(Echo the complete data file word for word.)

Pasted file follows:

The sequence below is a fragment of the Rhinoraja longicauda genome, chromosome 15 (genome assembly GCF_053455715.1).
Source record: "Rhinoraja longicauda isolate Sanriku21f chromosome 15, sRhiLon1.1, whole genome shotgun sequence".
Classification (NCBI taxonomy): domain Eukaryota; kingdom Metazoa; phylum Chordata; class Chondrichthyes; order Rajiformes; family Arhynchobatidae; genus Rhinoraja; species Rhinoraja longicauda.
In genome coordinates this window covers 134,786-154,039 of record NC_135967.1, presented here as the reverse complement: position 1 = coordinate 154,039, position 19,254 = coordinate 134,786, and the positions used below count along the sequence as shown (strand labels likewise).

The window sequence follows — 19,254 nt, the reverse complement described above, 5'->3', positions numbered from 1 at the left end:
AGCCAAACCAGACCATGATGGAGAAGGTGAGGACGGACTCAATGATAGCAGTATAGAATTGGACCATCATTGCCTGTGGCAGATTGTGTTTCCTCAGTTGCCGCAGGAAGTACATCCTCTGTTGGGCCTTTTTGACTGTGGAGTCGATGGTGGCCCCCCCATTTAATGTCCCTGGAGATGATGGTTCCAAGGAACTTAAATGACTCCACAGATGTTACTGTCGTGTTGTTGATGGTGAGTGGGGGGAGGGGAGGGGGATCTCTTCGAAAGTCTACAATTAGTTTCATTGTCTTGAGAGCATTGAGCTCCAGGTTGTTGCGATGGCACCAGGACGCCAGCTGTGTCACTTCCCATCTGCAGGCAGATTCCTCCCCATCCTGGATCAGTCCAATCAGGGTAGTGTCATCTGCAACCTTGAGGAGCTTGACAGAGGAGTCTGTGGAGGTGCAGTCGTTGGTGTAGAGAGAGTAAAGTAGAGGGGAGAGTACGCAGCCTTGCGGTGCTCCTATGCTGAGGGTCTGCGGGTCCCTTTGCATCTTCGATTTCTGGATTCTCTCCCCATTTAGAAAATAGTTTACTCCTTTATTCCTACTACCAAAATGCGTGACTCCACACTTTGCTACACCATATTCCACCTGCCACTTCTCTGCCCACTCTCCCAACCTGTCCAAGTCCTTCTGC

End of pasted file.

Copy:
The sequence below is a fragment of the Rhinoraja longicauda genome, chromosome 15 (genome assembly GCF_053455715.1).
Source record: "Rhinoraja longicauda isolate Sanriku21f chromosome 15, sRhiLon1.1, whole genome shotgun sequence".
Classification (NCBI taxonomy): domain Eukaryota; kingdom Metazoa; phylum Chordata; class Chondrichthyes; order Rajiformes; family Arhynchobatidae; genus Rhinoraja; species Rhinoraja longicauda.
In genome coordinates this window covers 134,786-154,039 of record NC_135967.1, presented here as the reverse complement: position 1 = coordinate 154,039, position 19,254 = coordinate 134,786, and the positions used below count along the sequence as shown (strand labels likewise).

The window sequence follows — 19,254 nt, the reverse complement described above, 5'->3', positions numbered from 1 at the left end:
AGCCAAACCAGACCATGATGGAGAAGGTGAGGACGGACTCAATGATAGCAGTATAGAATTGGACCATCATTGCCTGTGGCAGATTGTGTTTCCTCAGTTGCCGCAGGAAGTACATCCTCTGTTGGGCCTTTTTGACTGTGGAGTCGATGGTGGCCCCCCCATTTAATGTCCCTGGAGATGATGGTTCCAAGGAACTTAAATGACTCCACAGATGTTACTGTCGTGTTGTTGATGGTGAGTGGGGGGAGGGGAGGGGGATCTCTTCGAAAGTCTACAATTAGTTTCATTGTCTTGAGAGCATTGAGCTCCAGGTTGTTGCGATGGCACCAGGACGCCAGCTGTGTCACTTCCCATCTGCAGGCAGATTCCTCCCCATCCTGGATCAGTCCAATCAGGGTAGTGTCATCTGCAACCTTGAGGAGCTTGACAGAGGAGTCTGTGGAGGTGCAGTCGTTGGTGTAGAGAGAGTAAAGTAGAGGGGAGAGTACGCAGCCTTGCGGTGCTCCTATGCTGAGGGTCTGCGGGTCCCTTTGCATCTTCGATTTCTGGATTCTCTCCCCATTTAGAAAATAGTTTACTCCTTTATTCCTACTACCAAAATGCGTGACTCCACACTTTGCTACACCATATTCCACCTGCCACTTCTCTGCCCACTCTCCCAACCTGTCCAAGTCCTTCTGC